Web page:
24 Polygon Clipping The polygon clipping algorithm used for our design is a paper, Efficient clipping of arbitrary polygons proposed by GUNTHER GREINER and KAI HORMANN. This algorithm is chosen because, it is relatively more efficient than Sutherland Hodgman algorithm which is more commonly used. The data structures used for the polygons are very simple.

25 Polygon Clipping A doubly linked list is used in the algorithm to represent the polygons. The clipping algorithm involves the calculation of all the intersection points and the choosing among these points to create the desired polygon.

26 CUDA What is CUDA ◦ Scalable programming model and ◦ Software environment for parallel computing [2] ◦ Extension to the C programming language

27 CUDA What CUDA does  Allows utilization of GPU  Allows parallel execution of code  Manages threads automatically  CUDA Requires  One or more Nvidia GPUs (Graphics Processing Unit)  Nvidia’s CUDA API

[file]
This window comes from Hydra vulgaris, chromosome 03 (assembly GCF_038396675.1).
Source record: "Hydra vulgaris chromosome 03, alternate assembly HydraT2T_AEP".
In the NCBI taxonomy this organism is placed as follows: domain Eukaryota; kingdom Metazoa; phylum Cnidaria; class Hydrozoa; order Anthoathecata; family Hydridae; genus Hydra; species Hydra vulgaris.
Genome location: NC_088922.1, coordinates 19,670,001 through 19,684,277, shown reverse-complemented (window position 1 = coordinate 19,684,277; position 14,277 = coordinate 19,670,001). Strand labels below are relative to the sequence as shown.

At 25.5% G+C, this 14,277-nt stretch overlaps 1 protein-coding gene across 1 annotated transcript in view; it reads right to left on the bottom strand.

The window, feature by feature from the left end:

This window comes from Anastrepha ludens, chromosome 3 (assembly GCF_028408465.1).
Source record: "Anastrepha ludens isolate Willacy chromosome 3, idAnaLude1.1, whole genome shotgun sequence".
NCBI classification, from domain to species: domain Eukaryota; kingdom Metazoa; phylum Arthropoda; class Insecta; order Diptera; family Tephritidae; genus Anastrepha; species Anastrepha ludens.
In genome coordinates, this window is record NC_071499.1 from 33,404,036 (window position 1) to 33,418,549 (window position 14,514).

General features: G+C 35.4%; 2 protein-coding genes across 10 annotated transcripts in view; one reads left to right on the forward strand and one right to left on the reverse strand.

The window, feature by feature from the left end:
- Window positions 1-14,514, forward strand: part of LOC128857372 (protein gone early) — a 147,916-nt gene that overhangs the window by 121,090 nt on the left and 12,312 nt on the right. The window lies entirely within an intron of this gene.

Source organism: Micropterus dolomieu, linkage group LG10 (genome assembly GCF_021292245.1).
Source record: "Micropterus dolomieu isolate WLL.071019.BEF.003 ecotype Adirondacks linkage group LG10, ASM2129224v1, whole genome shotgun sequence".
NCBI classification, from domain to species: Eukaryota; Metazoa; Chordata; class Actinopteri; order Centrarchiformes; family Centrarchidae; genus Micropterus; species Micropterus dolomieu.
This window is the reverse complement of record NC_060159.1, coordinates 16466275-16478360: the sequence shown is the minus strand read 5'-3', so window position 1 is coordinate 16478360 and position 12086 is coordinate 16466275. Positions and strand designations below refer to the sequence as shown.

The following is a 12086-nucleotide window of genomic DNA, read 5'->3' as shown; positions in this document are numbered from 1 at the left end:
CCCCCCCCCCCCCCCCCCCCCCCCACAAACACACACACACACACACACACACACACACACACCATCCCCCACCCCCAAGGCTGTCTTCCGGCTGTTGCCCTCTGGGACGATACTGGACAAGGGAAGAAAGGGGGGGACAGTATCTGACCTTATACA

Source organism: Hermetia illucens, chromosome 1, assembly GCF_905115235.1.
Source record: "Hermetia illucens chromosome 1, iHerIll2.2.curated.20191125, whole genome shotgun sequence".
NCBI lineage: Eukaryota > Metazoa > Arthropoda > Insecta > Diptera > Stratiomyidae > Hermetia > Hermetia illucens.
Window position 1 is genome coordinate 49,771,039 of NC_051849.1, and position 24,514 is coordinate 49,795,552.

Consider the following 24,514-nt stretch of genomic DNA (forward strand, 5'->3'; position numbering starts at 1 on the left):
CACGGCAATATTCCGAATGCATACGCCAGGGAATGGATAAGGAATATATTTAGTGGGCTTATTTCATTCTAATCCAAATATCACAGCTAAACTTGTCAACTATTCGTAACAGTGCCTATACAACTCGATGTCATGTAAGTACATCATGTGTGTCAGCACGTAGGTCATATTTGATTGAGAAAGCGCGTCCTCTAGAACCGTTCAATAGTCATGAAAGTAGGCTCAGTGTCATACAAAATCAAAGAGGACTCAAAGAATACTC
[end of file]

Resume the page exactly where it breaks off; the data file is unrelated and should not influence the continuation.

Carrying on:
28 CUDA Example Source: “Parallel Processing With CUDA” by Tom R. Halfhill [1]

29 CUDA

30 Challenges with CUDA No communication from device to host No dynamic memory allocation on device during run Only Single Precision on our devices

31 References [1] Tom R. Halfhill. Parallel Processing With CUDA. Microprocessor, 01/28/08-01, f f [2] Greg Ruetsch, Brent Oster. Getting Started with CUDA. Getting_Started_w_CUDA_Training_NVISION08.p df

32 References [3] Lipps, F. W.; vant-Hull, L. L., Shading and blocking geometry for a solar tower concentrator with rectangular mirrors, American Society of Mechanical Engineers, Winter Annual Meeting, New York, N.Y., Nov , 1974, 7 p. NSF- supported research. [4] Peter Armstrong, An Algorithm For Shading And Blocking Computation Of A Field Of Heliostats Arranged In A Grid Layout.

33 Thank You! Any Questions?